The second solo film with Doctor Strange takes the mighty magician towards bizarroland. Director Sam Raimi finds a fine balance between dizzying superhero action and dark nightmares, where much after all feels safe and familiar to the MCU audience.
First, a giant one-eyed octopus attacking Manhattan. Then, an evil magic book that can only be fought with a good magic book. A bitter witch with destructive habits collides with a wizard who can travel between worlds, and the fate of the universe is at stake. Again.
Anyone who would step blindly into Marvel’s universe after fifty-one movies would probably not take a hit. We who have hung out over the years are hardened, and if not always on the track with everything that happens on the screen, then at least get used to expecting the unexpected.
Because here you screw up the bizarre a little extra when Doctor Strange throws himself through parallel universes to stop Wanda Maximoff (Elisabeth Olsen), the Avengers polar who has gone over to the dark side and become Scarlet Witch (a direct continuation of the events on TV). series “WandaVision”). The plot kicks off when a hunted young superhero, America Chavez, asks for Strange’s help defending her. The magic and mystique take up even more space than in the first “Doctor Strange“, while Marvel’s familiar spell – magnificent special effects and a large dose of humor – of course delivers as it should.
Thank goodness for director Sam Raimi, known for “Evil Dead” and the original “Spider-Man” trilogy, who knows a thing or two about grotesque demons and superheroes. With one foot in the colorful pages of comic books and the other in a grotesque, gothic nightmare, he creates a popcorn adventure as playful as it is ruffled (without jerking the child-friendly PG-13 stamp, of course). Together with Benedict Cumberbatch, who has now become an important pillar in this mega-building spelled MCU, they lead their audience through some rather bizarre scenes. The favorite must be a duel with musical notes (!) That make the whole cinema vibrate to the tunes of Beethoven and Bach.
Other scenes offer nice nerd gas when (spoiler) meets (spoiler) and you can never imagine that (spoiler) is played (spoiler)! If “Spider-Man: No Way Home” has taught us anything, it is that parallel worlds open up exciting cinematic possibilities … and that Marvel is good at keeping a secret. Are there any hints about the future of the film series we see, or mostly a fun feature? Just to start speculating.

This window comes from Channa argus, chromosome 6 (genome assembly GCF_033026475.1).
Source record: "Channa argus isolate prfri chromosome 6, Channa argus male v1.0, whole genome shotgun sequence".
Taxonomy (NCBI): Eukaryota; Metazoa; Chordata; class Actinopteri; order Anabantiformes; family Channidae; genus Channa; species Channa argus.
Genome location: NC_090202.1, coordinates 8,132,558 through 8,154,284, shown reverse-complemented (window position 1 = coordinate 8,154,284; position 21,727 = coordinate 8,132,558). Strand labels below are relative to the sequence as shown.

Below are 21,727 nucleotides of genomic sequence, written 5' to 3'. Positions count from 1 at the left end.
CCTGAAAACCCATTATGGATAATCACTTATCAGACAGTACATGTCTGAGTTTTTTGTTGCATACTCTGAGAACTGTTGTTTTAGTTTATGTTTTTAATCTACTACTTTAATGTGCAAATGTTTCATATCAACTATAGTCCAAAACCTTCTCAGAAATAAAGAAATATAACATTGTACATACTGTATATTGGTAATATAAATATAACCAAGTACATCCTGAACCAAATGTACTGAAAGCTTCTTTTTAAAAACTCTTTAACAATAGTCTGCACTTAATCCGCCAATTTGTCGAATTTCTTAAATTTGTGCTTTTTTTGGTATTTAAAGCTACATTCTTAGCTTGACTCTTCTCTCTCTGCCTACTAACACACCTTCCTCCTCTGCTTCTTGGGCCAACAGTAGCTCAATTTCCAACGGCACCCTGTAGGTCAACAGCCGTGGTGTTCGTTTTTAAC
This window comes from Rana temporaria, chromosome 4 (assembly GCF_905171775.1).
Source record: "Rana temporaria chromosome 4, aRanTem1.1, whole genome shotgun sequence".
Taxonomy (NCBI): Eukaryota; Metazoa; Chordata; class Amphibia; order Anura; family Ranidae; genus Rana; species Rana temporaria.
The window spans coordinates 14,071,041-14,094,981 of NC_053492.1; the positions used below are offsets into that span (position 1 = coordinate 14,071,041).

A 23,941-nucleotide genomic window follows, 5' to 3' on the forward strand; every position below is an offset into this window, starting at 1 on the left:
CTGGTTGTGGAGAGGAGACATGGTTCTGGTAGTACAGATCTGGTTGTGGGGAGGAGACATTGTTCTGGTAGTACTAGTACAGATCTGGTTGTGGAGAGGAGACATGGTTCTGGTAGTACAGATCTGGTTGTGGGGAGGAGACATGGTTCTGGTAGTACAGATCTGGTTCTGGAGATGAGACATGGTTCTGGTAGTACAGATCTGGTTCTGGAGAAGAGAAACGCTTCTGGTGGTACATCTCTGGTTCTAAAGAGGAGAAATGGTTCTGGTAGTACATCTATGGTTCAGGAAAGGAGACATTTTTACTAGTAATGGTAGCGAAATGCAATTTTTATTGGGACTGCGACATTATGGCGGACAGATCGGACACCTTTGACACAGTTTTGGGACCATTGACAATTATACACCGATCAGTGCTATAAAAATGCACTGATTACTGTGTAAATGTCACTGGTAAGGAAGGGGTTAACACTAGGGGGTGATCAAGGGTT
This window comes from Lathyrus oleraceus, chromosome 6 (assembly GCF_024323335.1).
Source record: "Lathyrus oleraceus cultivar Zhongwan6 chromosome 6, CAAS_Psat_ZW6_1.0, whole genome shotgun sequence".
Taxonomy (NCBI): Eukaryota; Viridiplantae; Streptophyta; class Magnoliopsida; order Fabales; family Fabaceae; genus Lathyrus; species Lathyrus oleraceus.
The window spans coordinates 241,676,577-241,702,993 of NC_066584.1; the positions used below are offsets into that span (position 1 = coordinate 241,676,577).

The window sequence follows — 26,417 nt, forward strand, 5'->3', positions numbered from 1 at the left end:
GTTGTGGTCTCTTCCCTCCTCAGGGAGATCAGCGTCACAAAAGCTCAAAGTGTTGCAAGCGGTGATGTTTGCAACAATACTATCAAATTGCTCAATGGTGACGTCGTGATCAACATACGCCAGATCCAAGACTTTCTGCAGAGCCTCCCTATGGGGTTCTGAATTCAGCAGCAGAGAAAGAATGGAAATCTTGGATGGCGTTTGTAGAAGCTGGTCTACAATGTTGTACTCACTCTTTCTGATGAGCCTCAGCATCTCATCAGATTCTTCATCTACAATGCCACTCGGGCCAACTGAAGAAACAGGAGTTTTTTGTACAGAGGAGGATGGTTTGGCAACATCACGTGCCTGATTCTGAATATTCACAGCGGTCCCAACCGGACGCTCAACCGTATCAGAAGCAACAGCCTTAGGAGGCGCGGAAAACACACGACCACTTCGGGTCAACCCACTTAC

On a more down-to-earth level, Raimi manages to portray Scarlet and Strange as two sides of the same coin. Both the hero and the villain are tragic characters who hold up a facade as an attempt to deal with the grief of a lost love. In his case, it’s about ex Christine, who got married to someone else. In her case about the home life with two sons who was conjured up in a notable series at Disney +. The good Wanda still seems to remain deep in there, while Stephen Strange himself feels capable of, shall we say morally dubious decisions – this is proven not least by his doubles from other worlds.
But there is no time for some more complex psychological analyzes, when we are thrown between action-packed hunts and dizzying battles. There are two fast-paced hours waiting, though nothing directly eye-catching in this massive franchise so at least energetic entertainment according to a familiar recipe.
Some Marvel movies deepen and develop the mythology, others are just a pastime and a way to sell more lunch boxes and plastic figures. “Doctor Strange in the Multiverse of Madness” falls into the latter category. On the other hand, I wrote “safe and sound” in my review of the first “Doctor Strange” six years ago, and so much has not changed.